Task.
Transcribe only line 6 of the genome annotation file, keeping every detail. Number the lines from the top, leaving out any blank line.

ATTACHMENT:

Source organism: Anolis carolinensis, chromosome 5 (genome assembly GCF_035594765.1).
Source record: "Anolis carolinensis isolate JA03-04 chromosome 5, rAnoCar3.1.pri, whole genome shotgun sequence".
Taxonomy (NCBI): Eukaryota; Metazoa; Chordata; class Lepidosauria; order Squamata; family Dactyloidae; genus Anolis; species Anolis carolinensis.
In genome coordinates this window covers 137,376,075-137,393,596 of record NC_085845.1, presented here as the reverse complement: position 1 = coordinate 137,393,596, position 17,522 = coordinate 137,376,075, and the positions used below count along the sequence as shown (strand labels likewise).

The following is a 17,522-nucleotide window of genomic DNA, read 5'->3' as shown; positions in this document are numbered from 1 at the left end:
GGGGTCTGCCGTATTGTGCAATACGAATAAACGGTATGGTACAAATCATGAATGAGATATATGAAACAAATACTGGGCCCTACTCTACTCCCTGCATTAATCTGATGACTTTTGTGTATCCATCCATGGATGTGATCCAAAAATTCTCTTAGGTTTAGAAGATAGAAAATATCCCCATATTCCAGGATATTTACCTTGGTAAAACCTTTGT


GGGGTCTGCCGTATTGTGCAATACGAATAAACGGTATGGTACAAATCATGAATGAGATATATGAAACAAATACTGGGCCCTACTCTACTCCCTGCATTAATCTGATGACTTTTGTGTATCCATCCATGGATGTGATCCAAAAATTCTCTTAGGTTTAGAAGATAGAAAATATCCCCATATTCCAGGATATTTACCTTGGTAAAACCTTTGT